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DTN Midday Livestock Comments          09/23 11:39

   Lean Hog Futures Lead Livestock Complex Higher

   Moderate to active buyer support is noted in livestock futures Thursday 
morning. Triple-digit gains are holding in most lean hog futures contracts as 
prices have moved away from support price levels following early week pressure. 
Cattle trade has continued to firm, although limited buyer support is seen at 
midday.

By Rick Kment, Contributing Analyst

   GENERAL COMMENTS:

   Active gains flooded lean hog futures trade Thursday morning with December 
through July contracts up $2 to $3 per cwt at midday. Underlying pressure seen 
early in the week has run its course, allowing for firm commercial buying to 
redevelop near the end of the week. With the monthly Cattle on Feed report and 
quarterly Hogs and Pigs reports both released Friday afternoon, the focus on 
changing inventory levels and impact on supplies over the next year will 
continue to be a key trading factor over the next couple of days. December corn 
is up 2 3/4 cents per bushel and December soybean meal is down $0.80 per ton.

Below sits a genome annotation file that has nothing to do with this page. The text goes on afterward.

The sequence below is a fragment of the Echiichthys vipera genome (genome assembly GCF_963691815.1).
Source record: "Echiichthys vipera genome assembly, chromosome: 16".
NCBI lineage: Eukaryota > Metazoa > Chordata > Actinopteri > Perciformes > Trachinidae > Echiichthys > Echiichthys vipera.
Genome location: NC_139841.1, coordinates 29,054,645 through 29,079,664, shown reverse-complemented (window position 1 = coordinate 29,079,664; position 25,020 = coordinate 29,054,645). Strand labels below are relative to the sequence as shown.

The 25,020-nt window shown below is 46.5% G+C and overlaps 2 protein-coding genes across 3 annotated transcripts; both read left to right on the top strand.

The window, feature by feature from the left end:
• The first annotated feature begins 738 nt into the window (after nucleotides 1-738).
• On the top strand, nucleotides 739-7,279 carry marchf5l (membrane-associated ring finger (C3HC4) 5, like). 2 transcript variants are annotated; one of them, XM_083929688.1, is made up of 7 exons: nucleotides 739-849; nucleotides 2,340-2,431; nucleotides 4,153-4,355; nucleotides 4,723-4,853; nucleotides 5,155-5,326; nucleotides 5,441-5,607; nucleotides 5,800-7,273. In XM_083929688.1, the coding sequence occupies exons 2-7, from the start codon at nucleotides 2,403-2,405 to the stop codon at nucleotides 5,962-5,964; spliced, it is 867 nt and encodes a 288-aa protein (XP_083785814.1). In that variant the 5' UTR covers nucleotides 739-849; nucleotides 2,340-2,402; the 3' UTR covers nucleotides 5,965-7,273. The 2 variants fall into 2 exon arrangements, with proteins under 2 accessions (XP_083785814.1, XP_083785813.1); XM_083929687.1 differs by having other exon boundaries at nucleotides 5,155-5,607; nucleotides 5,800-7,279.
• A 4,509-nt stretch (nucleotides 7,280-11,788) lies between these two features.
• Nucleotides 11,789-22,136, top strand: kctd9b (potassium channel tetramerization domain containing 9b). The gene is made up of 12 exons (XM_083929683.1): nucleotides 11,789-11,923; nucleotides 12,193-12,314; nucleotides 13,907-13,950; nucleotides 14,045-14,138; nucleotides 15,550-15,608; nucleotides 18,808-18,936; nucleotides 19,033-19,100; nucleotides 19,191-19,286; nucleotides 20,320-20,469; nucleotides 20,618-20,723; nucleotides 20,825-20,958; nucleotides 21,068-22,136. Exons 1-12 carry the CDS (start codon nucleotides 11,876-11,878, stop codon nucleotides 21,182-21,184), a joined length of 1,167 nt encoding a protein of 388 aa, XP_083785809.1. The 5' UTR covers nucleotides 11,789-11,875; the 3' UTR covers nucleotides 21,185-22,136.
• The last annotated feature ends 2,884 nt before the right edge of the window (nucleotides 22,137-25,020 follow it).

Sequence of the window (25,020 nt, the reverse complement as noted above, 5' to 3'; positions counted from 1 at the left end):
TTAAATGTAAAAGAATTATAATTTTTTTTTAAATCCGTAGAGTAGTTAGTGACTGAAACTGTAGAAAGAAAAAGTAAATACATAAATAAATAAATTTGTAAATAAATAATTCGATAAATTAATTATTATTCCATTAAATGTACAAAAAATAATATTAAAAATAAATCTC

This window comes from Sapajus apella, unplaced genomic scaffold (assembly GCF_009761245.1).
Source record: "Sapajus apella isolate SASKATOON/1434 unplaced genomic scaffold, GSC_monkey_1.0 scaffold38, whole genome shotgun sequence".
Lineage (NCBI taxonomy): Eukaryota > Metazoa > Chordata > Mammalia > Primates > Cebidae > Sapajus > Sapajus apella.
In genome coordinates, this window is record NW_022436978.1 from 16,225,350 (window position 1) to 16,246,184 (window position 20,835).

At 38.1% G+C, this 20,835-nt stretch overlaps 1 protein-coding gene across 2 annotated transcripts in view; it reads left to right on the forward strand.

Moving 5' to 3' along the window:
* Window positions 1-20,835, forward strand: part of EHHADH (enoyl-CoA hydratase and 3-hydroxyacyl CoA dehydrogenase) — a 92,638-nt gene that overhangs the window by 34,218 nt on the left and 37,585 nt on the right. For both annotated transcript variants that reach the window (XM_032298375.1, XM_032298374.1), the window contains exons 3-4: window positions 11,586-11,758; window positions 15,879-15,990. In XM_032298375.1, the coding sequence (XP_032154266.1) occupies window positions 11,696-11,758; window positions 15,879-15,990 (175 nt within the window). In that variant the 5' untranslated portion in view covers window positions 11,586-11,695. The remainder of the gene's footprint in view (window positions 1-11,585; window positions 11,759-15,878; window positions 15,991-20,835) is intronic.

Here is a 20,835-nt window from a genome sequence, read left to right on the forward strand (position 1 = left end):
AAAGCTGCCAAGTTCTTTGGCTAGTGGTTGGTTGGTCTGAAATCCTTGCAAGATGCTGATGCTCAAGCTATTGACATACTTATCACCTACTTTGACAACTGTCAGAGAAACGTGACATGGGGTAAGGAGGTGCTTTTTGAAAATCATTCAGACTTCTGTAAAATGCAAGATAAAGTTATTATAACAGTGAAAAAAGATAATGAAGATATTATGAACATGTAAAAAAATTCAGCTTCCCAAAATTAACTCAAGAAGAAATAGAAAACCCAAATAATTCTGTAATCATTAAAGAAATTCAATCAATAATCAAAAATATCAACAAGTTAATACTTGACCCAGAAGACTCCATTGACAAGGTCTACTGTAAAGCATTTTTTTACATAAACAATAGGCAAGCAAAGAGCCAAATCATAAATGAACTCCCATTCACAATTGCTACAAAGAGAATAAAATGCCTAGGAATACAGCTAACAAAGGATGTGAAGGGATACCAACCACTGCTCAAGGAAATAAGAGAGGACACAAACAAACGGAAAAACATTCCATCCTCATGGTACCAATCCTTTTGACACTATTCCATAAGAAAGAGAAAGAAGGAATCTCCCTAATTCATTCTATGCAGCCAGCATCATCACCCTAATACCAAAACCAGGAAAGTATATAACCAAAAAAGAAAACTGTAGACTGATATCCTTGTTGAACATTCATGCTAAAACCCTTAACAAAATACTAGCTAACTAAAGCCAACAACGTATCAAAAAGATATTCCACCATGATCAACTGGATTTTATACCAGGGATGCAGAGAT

The Dow Jones Industrial Average is up 510 points with Nasdaq adding 127 points.

   LIVE CATTLE:

   Live cattle futures trickle higher in limited morning trade Thursday. The 
ability to sustain midweek price support is the major takeaway from morning 
activity as uniform price gains are seen across the entire livestock complex. 
October futures are showing limited gains of 2 cents per cwt at midday, 
although the most active support of 40 to 50 cents per cwt is seen through the 
second quarter of 2022 contracts. The focus on supply tightness into next year 
is helping slowly draw traders back to the table, although market stability 
seems to be the consensus of the entire complex. Beef in the weekly report 
posted total export sales of 15,800 metric tons (mt) while shipments last week 
of 18,200 mt were reported. Japan, South Korea and China were the top three 
destinations for new sales and shipments for the week. Additional focus is also 
expected to be put on Friday's Cattle on Feed report. This may not bring about 
wide market shifts over the next two days but could cause moderate position 
adjustments ahead of the report. Pre-report estimates are pointing to total on 
feed numbers at 98.1% of year-ago levels. This estimate would put total on feed 
numbers at 11.17 million head on Sept. 1. Typically cattle on feed levels post 
yearly lows in September. The current estimate indicates seasonal lows may have 
already been seen in the August report. Cash cattle markets remain quiet 
Thursday morning following light to moderate trade which developed Wednesday. 
Trade in the North on a dressed basis was seen from $193 to $198 per cwt with 
most trade at $198 per cwt. This is generally $1 per cwt lower than last week's 
weighted average. Live trade in the South developed at $123 to $124 per cwt, 
which is steady with last week. The amount of trade reported Wednesday is 
likely to have set the tone for the week and could be the bulk of needed trade